Morning preparations went as usual, up early, breakfast, drive to the event and warm up. The temperature was perfect, nice and cool and fairly still, however it turned out to be quite breezy on the sea front, but as a Whitley bay lad I knew this was as good as perfect as we’d get for a run to the lighthouse.
Last week my every thought was about the time, so when I didn’t get it I was disappointed, today my plan was to have a good race and just see what time came of it.
Everybody knew the race was going to be won by either Serod Batichir or Tadele Geremew , as for the rest of the field it would be quite a tight run for third. The two favorites took off and we all let them go. The group I was with was Kevin Calvert, Nathan Shrubb, Sam Forrester, Garry Jones and Alun Woodward.
The first mile is a fast one, flat at first then a steep decent to the fish quay, we went through in 4.50. Normally in a race that would set the alarm bells ringing, but not on this course. The route follows the Tyne past the singing railings to the first of the two Tynemouth hills. I know from past races here that by the time we got to the top of the second hill we would know who was in good shape and up for the race.
Being a Poly runner, I know this area very well and the Tynemouth Priory hill is where I used to do my hill reps. Myself, Vaughan Hemy and Phil Lancaster used to do a killer session here, we could always guarantee one of us would be on our knees by the end of the session (usually Vaughan I hate hills me! Hemy)
We came off the top of the priory hill and started the decent towards the Tynemouth Long sands, this is a great decent and comes at a great time, it’s a chance to recover from the hills, but it’s not a time to relax as every second counts and it’s also a great opportunity to pull back a few seconds that were lost on the hills.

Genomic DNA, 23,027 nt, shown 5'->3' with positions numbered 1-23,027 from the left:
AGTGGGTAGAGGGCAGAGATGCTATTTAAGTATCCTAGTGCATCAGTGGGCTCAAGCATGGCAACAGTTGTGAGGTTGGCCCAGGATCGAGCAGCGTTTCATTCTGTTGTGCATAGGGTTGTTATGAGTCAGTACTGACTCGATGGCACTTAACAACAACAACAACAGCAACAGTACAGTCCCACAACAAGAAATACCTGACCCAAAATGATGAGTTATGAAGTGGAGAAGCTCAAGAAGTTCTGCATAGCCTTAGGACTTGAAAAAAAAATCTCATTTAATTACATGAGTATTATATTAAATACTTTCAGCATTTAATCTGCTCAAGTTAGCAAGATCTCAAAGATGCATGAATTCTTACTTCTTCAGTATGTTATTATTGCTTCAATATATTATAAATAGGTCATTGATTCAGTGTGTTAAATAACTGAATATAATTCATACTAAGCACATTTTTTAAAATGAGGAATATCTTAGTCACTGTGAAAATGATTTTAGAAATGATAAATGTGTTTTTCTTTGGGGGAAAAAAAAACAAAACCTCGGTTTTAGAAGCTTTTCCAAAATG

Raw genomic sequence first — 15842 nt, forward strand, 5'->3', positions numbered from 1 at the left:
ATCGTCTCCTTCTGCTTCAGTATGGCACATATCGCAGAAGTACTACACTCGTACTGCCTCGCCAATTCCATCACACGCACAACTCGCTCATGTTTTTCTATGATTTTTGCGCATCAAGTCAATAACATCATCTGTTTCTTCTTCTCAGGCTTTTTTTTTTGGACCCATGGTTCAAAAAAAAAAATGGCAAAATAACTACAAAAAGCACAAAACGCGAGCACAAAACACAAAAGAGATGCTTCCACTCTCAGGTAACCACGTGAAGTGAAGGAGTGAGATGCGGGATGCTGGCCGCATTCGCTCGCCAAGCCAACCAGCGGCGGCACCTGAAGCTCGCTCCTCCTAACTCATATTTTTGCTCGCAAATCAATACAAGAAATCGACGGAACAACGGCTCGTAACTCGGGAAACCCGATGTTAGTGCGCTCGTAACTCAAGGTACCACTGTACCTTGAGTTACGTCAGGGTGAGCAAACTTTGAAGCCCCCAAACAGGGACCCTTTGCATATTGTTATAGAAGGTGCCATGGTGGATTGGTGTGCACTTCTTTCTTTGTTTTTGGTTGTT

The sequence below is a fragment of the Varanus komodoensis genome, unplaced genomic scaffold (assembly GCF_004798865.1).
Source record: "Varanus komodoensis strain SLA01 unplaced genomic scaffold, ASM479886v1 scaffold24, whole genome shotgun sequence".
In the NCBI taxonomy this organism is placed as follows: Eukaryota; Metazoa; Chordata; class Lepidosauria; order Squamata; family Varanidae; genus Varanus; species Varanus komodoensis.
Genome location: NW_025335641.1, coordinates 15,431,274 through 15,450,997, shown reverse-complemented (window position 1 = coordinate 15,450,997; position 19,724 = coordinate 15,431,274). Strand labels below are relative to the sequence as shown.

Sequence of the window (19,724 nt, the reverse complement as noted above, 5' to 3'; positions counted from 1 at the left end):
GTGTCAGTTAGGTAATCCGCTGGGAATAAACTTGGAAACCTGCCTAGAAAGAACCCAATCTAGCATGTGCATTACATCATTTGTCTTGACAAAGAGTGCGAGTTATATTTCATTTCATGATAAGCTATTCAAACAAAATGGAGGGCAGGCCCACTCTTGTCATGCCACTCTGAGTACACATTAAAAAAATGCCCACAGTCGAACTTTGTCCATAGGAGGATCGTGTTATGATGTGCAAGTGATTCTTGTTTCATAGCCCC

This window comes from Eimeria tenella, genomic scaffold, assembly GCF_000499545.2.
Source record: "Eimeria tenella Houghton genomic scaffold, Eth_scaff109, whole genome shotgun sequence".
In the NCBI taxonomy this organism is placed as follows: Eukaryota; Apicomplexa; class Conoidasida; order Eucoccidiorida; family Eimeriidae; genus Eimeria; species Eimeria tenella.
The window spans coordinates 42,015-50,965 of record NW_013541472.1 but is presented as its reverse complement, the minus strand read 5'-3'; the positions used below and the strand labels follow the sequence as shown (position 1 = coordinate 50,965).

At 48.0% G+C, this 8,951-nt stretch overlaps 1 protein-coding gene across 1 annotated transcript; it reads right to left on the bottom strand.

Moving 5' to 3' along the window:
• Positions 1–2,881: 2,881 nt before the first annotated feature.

We went through Cullercoats and headed for the High point hotel, a little climb
then another good decent to Spanish City. I thought I might be able to use the hill to close down on Kevin, but he pulled away, my legs were getting tired and I was starting to lose the fight to hang on, I gave in a little and the gap continued to grow, I was now more concerned about who was catching me. I know a good friend and rival of me Ian Crampton always finishes strong, when I get tired I try to imagine him closing on me (as he’s done more than I’d like), but this time it was the very determined Nathan Shrubb that was closing.
The final mile is a tough one, it’s a long steady climb, on fresh legs you don’t even notice it but at the end of a 10k it saps whatever energy you have left from your legs, but at least the crowds are thickening here and the finish is in sight.
Just as you pass the six mile marker it’s a tight right corner into the home straight. Unless I could find a Usain Bolt finish I wasn’t going to catch Kevin but I still tried to finish as fast as I could to get a good time.
We would like to thank runnerwanderings for letting us use some of the great pictures on Iain's blog. To see more pictures from races throughout the region, visit the website by clicking here.